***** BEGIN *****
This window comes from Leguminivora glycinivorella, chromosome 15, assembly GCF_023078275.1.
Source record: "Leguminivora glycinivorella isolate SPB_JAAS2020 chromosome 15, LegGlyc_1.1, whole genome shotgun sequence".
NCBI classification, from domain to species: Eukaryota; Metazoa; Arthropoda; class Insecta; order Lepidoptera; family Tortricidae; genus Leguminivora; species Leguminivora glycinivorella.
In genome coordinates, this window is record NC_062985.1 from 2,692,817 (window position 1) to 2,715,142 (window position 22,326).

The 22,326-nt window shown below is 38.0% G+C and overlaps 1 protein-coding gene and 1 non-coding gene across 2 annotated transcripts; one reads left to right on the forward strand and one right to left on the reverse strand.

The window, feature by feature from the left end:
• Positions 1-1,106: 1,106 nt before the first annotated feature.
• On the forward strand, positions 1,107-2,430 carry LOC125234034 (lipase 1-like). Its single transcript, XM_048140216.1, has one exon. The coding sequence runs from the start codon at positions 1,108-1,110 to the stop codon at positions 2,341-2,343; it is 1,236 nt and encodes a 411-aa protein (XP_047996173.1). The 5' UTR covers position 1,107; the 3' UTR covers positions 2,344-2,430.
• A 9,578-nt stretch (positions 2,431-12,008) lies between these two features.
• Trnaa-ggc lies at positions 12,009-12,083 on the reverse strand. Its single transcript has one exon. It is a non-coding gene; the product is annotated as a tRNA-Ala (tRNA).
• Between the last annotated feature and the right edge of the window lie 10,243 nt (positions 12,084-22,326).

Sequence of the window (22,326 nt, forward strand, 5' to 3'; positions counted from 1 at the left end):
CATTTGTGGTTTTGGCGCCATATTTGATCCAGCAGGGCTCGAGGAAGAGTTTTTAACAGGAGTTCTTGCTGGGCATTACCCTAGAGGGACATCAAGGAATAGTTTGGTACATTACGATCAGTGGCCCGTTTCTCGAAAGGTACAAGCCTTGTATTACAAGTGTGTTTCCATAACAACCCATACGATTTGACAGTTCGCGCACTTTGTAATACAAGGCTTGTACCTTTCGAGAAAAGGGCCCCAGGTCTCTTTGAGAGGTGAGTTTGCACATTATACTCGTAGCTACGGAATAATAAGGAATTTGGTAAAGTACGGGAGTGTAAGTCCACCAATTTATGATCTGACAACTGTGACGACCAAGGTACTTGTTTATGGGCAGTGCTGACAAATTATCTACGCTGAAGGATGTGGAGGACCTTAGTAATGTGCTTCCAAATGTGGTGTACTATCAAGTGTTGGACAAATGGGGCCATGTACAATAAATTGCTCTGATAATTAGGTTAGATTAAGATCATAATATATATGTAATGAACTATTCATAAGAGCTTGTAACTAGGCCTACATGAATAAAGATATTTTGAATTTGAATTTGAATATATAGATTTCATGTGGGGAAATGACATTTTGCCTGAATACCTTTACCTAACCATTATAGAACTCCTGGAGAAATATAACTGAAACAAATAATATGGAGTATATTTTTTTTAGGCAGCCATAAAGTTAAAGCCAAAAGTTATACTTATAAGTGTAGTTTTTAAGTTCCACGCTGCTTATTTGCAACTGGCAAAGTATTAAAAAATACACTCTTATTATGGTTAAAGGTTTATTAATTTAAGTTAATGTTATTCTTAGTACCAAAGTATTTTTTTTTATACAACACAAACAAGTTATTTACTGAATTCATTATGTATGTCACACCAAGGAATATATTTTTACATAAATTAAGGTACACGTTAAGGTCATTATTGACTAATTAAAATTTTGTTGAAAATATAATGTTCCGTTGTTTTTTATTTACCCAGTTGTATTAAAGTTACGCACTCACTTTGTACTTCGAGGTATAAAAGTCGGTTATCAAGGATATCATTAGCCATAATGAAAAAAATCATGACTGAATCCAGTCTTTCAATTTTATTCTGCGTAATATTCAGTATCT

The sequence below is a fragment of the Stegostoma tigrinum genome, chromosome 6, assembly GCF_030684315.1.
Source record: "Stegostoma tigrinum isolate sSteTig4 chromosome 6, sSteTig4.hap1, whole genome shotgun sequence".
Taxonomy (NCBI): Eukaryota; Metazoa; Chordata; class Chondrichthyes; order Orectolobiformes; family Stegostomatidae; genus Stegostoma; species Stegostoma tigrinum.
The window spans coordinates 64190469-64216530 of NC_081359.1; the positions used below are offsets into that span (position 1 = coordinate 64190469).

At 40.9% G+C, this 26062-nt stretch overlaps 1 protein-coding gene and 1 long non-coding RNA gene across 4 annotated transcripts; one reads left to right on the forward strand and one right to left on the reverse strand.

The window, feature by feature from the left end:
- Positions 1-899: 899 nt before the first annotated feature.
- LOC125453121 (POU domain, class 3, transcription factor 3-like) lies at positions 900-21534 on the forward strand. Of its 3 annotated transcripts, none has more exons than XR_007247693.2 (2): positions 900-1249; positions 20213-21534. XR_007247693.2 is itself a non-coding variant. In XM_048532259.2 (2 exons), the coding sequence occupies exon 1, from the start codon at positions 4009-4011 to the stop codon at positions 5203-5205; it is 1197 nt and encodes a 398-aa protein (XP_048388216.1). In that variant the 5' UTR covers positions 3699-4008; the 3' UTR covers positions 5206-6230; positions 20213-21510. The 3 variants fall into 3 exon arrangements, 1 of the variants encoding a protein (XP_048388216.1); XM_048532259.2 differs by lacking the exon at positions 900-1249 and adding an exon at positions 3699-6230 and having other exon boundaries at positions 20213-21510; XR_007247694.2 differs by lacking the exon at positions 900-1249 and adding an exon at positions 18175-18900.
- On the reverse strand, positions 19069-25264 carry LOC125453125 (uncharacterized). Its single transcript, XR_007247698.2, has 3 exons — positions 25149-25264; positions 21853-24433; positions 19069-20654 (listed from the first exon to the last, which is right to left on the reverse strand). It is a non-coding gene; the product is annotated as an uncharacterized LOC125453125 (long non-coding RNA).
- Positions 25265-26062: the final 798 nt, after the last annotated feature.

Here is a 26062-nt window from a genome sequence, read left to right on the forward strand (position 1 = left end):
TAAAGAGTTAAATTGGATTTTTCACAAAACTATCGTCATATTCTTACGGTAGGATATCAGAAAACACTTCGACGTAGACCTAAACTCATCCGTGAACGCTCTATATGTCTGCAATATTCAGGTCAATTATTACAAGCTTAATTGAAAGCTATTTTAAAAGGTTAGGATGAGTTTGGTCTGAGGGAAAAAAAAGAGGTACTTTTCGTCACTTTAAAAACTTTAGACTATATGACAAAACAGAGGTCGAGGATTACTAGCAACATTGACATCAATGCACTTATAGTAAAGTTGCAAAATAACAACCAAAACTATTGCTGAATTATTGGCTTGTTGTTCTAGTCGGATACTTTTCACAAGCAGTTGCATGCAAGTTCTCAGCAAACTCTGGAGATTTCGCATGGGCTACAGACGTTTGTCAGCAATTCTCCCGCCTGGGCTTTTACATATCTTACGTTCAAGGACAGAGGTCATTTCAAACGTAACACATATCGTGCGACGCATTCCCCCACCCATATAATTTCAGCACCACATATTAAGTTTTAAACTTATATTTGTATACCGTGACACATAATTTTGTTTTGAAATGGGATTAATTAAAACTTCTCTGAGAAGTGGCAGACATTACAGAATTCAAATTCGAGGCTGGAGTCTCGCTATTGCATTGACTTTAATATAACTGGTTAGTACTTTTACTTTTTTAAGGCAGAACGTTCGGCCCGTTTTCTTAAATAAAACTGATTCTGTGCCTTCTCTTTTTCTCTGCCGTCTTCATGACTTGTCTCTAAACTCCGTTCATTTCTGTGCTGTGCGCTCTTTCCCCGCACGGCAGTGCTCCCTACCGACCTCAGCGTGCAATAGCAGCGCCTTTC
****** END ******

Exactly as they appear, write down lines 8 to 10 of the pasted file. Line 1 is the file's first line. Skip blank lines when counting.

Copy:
• On the forward strand, positions 1,107-2,430 carry LOC125234034 (lipase 1-like). Its single transcript, XM_048140216.1, has one exon. The coding sequence runs from the start codon at positions 1,108-1,110 to the stop codon at positions 2,341-2,343; it is 1,236 nt and encodes a 411-aa protein (XP_047996173.1). The 5' UTR covers position 1,107; the 3' UTR covers positions 2,344-2,430.
• A 9,578-nt stretch (positions 2,431-12,008) lies between these two features.
• Trnaa-ggc lies at positions 12,009-12,083 on the reverse strand. Its single transcript has one exon. It is a non-coding gene; the product is annotated as a tRNA-Ala (tRNA).